I am trying to make a rather simple vi (Test VI.vi is attached) where i press a button to make an LED blink and then to stop it. I have an event structure in each of the three different states Init -> ON -> OFF. Init waits for either the Play button or the Exit button to be pressed. If the Play button is pressed it will go to the ON state and after a timeout (as decided by time On) it will go to the OFF state (and then back to the ON state after time OFF). If the Stop button is pressed in either of these states, the program goes to the init state and waits for further commands. While this works for the first run, it becomes erratic from the second run.
I figured the issue was that when I call the Stop button, the event structures in both ON and OFF states irrespective of which state the program was in was called. I assume the structure in the called state was processed and the other call went into the queue. I tried to find a way to forcefully flush the queue, but I couldn't find a proper way to do that. Can someone help me with this problem? I am rather new to the labVIEW programming environment. I would be happy to read up on the architectures if you could point me to one.
Solved! Go to Solution.
You are doing bad things by having multiple event structures.
When you trigger an event such as Stop button value change, all event structures that are registered for that event will get that event queued up, whether the VI is in that current path of execution or not. So when it finally gets that event structure in the path of execution, it will run the event case that was queued up, even though you triggered that event a long time ago, and think you've already handled it (you did, but in a completely different event structure.)
What is worse and is a common rookie mistake with event structures, is to have the Front Panel locked until event case completes, but the event structure is not in the path of execution, and to get it in the path of execution, you need to click some other button to change the case structure. But you can't because the front panel is locked. A Catch-22.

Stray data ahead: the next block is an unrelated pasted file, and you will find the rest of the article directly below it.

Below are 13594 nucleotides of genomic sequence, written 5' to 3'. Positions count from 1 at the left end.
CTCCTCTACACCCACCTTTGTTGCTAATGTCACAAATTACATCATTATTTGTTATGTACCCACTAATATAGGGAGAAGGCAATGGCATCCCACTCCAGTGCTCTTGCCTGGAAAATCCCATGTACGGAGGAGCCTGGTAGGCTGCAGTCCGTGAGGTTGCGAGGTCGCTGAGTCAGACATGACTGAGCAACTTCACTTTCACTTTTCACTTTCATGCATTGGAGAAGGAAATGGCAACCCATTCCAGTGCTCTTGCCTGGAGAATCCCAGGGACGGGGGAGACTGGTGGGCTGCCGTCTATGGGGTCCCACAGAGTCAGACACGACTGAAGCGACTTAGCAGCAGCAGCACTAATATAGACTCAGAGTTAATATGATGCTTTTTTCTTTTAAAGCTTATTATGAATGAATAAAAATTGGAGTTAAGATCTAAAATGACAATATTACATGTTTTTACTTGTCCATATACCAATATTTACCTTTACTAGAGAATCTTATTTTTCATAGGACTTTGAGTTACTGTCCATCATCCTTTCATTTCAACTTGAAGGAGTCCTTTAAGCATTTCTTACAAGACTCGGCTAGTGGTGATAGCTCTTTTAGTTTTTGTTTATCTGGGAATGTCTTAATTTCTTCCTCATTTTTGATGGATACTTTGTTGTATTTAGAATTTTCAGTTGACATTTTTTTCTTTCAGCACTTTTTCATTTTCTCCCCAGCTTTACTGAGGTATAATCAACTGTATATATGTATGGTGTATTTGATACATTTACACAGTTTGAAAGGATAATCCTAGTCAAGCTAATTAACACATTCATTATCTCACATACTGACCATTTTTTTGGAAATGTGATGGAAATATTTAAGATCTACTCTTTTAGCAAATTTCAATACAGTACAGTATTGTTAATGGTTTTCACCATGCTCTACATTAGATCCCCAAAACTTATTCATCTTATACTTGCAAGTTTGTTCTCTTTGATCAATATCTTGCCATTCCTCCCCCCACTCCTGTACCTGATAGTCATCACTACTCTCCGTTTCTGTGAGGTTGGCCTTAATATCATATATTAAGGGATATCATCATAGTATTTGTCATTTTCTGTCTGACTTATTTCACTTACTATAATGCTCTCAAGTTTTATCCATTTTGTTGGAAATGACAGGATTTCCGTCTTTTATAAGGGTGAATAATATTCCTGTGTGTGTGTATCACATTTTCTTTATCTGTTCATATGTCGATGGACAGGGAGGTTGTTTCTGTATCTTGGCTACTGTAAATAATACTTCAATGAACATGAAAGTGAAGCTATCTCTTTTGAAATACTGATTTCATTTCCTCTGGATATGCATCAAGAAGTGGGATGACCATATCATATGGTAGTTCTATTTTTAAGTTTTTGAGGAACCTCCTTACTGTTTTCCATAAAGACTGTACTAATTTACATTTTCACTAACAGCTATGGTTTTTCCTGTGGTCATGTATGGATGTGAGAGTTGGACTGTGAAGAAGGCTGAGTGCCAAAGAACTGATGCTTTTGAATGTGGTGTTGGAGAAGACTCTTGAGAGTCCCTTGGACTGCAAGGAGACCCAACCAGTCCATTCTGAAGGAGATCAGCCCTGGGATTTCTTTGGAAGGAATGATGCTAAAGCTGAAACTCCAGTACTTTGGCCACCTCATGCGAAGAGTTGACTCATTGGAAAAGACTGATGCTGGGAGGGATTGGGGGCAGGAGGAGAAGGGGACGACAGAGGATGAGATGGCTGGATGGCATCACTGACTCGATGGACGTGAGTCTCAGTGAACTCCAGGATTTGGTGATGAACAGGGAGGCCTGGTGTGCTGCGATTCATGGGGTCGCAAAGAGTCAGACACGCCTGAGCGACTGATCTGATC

Only have one event structure in your VI, because I guarantee that unless you completely understand event structures, you'll screw up your code execution.
Your VI is inside out. You should have one event structure just inside your while loop. Inside the event cases, should be case structures that determine what the next step of the state machine should be.
You could also look at the example for Producer/Consumer that is event based, as opposed to the typical "data-based" P/C architecture.
I've attached a pair of examples using an approximation to the Queue-Driven State Machine. See State Machine for the basic idea, and as RavensFan suggested, the Producer/Consumer can be useful in a large number of situations.
In the attached files, I didn't use a typedef for my enum, a typedef for my queue, or a project file. These are all mistakes that I regretted before I finished - you should definitely use them, even for throwaway example VIs, it turns out!
In the first example, I used two states to control the state of the boolean LED, "On" and "Off". In the second example I scrapped these states and chose instead "Active", using a separate boolean shift register to carry information about the state of the LED. This made it much easier to control the behaviour for first/last state, and cleared up the Active state in the State Machine. I suppose what I'm trying to say here is that you should try to choose a "natural" representation for your program's data, and don't be afraid to change your mind if you find you didn't make the best choice the first time.
Hopefully the example shows a possible solution to your question. I chose not to use the queue's data as the state of the state machine directly, since that would probably have required allowing the State Machine to also enqueue items, a process that I have avoided. There are several posts on this forum and elsewhere discussing problems with allowing both your "UI" type event-handler and the "consumer" to enqueue actions or instructions, typically involving a lack of knowledge as to whether you might be reordering items, and so on.
As I finish typing, I remember that I forgot to destroy the queue reference. You should take care to do this after both loops have finished - in all cases with this example the consumer/SM will finish after the producer/UI loop, so you can wire the queue out of that loop if you wanted.
Thank you so much for the example files. The VIs make pretty good sense to me. I will still read up and practice a bit with Producer/Consumer queues before dabbling with a larger project. I noticed that you had a wait 10ms on the loop with the state machine.
When I remove the wait the VI sometimes works and sometimes it does not.
Is this to ensure that there are no race conditions?
The wait is there to prevent my loop from maxing out my CPU. I don't think there should be a race condition, but you might have strange timing issues with the LED if you don't define a loop rate (note the divisions to get from ms to iterations).
With no wait (and no divisions), you won't have a defined speed in this example, which might make it look broken.
A real example might have something taking a defined time (maybe DAQmx, or similar) and so it could be less necessary. In general, you should always take care to avoid unnecessarily greedy loops (maxing the cpu).
Create a simple VI with just a while loop and the i wired to an indicator. Check the cpu usage as it runs, then repeat with a wait. You'll go from 100% on a single core to something like 2% probably.